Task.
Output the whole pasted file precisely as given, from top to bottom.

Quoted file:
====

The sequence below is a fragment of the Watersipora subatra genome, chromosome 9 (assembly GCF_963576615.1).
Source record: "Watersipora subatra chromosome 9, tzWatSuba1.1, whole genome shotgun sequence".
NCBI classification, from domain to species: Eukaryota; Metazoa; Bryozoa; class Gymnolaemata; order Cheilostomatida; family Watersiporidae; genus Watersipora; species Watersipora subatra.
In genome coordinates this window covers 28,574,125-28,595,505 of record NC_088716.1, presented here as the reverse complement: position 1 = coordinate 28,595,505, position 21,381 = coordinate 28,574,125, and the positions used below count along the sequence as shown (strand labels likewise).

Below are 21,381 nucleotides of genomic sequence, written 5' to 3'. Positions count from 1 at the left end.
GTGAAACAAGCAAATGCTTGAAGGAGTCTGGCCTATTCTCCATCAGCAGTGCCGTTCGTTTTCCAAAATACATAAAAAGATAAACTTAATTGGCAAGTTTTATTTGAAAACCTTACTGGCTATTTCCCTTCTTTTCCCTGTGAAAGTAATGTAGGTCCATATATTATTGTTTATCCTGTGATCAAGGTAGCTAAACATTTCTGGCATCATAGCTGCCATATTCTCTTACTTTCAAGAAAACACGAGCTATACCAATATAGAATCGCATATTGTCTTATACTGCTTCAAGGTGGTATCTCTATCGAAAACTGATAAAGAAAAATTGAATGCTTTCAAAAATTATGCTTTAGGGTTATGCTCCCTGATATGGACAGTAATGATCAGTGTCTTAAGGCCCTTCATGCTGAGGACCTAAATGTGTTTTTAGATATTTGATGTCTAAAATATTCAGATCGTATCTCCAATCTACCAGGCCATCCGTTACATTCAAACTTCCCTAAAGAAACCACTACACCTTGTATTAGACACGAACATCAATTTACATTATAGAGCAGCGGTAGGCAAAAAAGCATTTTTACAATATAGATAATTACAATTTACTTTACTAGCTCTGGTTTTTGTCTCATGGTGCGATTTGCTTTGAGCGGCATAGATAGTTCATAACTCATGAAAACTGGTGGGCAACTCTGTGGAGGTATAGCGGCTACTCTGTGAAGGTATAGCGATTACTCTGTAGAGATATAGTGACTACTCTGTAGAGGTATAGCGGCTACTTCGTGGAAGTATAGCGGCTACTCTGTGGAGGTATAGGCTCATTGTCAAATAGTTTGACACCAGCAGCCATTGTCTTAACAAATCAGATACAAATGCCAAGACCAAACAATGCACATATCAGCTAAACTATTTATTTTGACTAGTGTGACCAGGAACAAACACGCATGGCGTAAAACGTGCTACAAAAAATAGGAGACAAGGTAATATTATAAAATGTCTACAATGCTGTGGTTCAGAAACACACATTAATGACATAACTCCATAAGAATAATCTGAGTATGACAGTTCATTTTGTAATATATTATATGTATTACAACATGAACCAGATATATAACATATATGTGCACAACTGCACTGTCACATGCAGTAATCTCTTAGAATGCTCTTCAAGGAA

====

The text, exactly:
The sequence below is a fragment of the Watersipora subatra genome, chromosome 9 (assembly GCF_963576615.1).
Source record: "Watersipora subatra chromosome 9, tzWatSuba1.1, whole genome shotgun sequence".
NCBI classification, from domain to species: Eukaryota; Metazoa; Bryozoa; class Gymnolaemata; order Cheilostomatida; family Watersiporidae; genus Watersipora; species Watersipora subatra.
In genome coordinates this window covers 28,574,125-28,595,505 of record NC_088716.1, presented here as the reverse complement: position 1 = coordinate 28,595,505, position 21,381 = coordinate 28,574,125, and the positions used below count along the sequence as shown (strand labels likewise).

Below are 21,381 nucleotides of genomic sequence, written 5' to 3'. Positions count from 1 at the left end.
GTGAAACAAGCAAATGCTTGAAGGAGTCTGGCCTATTCTCCATCAGCAGTGCCGTTCGTTTTCCAAAATACATAAAAAGATAAACTTAATTGGCAAGTTTTATTTGAAAACCTTACTGGCTATTTCCCTTCTTTTCCCTGTGAAAGTAATGTAGGTCCATATATTATTGTTTATCCTGTGATCAAGGTAGCTAAACATTTCTGGCATCATAGCTGCCATATTCTCTTACTTTCAAGAAAACACGAGCTATACCAATATAGAATCGCATATTGTCTTATACTGCTTCAAGGTGGTATCTCTATCGAAAACTGATAAAGAAAAATTGAATGCTTTCAAAAATTATGCTTTAGGGTTATGCTCCCTGATATGGACAGTAATGATCAGTGTCTTAAGGCCCTTCATGCTGAGGACCTAAATGTGTTTTTAGATATTTGATGTCTAAAATATTCAGATCGTATCTCCAATCTACCAGGCCATCCGTTACATTCAAACTTCCCTAAAGAAACCACTACACCTTGTATTAGACACGAACATCAATTTACATTATAGAGCAGCGGTAGGCAAAAAAGCATTTTTACAATATAGATAATTACAATTTACTTTACTAGCTCTGGTTTTTGTCTCATGGTGCGATTTGCTTTGAGCGGCATAGATAGTTCATAACTCATGAAAACTGGTGGGCAACTCTGTGGAGGTATAGCGGCTACTCTGTGAAGGTATAGCGATTACTCTGTAGAGATATAGTGACTACTCTGTAGAGGTATAGCGGCTACTTCGTGGAAGTATAGCGGCTACTCTGTGGAGGTATAGGCTCATTGTCAAATAGTTTGACACCAGCAGCCATTGTCTTAACAAATCAGATACAAATGCCAAGACCAAACAATGCACATATCAGCTAAACTATTTATTTTGACTAGTGTGACCAGGAACAAACACGCATGGCGTAAAACGTGCTACAAAAAATAGGAGACAAGGTAATATTATAAAATGTCTACAATGCTGTGGTTCAGAAACACACATTAATGACATAACTCCATAAGAATAATCTGAGTATGACAGTTCATTTTGTAATATATTATATGTATTACAACATGAACCAGATATATAACATATATGTGCACAACTGCACTGTCACATGCAGTAATCTCTTAGAATGCTCTTCAAGGAA